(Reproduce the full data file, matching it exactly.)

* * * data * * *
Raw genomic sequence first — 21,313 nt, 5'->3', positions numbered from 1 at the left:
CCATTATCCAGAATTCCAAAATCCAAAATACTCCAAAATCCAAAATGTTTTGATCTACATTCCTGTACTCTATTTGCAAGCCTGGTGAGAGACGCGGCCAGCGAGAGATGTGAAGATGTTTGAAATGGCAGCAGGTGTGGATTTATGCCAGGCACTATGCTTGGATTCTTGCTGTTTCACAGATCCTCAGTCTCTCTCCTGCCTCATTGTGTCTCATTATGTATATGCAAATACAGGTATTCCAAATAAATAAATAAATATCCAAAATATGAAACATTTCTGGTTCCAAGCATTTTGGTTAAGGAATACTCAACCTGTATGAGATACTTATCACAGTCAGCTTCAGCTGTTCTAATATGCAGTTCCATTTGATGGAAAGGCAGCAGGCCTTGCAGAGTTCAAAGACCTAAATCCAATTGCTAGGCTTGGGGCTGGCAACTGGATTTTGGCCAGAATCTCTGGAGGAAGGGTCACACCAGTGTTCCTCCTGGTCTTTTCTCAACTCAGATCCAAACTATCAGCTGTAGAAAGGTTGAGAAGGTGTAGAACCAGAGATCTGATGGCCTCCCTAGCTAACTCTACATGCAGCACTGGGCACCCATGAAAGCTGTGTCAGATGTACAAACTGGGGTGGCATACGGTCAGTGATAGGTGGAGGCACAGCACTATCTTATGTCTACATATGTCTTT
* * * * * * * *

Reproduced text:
Raw genomic sequence first — 21,313 nt, 5'->3', positions numbered from 1 at the left:
CCATTATCCAGAATTCCAAAATCCAAAATACTCCAAAATCCAAAATGTTTTGATCTACATTCCTGTACTCTATTTGCAAGCCTGGTGAGAGACGCGGCCAGCGAGAGATGTGAAGATGTTTGAAATGGCAGCAGGTGTGGATTTATGCCAGGCACTATGCTTGGATTCTTGCTGTTTCACAGATCCTCAGTCTCTCTCCTGCCTCATTGTGTCTCATTATGTATATGCAAATACAGGTATTCCAAATAAATAAATAAATATCCAAAATATGAAACATTTCTGGTTCCAAGCATTTTGGTTAAGGAATACTCAACCTGTATGAGATACTTATCACAGTCAGCTTCAGCTGTTCTAATATGCAGTTCCATTTGATGGAAAGGCAGCAGGCCTTGCAGAGTTCAAAGACCTAAATCCAATTGCTAGGCTTGGGGCTGGCAACTGGATTTTGGCCAGAATCTCTGGAGGAAGGGTCACACCAGTGTTCCTCCTGGTCTTTTCTCAACTCAGATCCAAACTATCAGCTGTAGAAAGGTTGAGAAGGTGTAGAACCAGAGATCTGATGGCCTCCCTAGCTAACTCTACATGCAGCACTGGGCACCCATGAAAGCTGTGTCAGATGTACAAACTGGGGTGGCATACGGTCAGTGATAGGTGGAGGCACAGCACTATCTTATGTCTACATATGTCTTT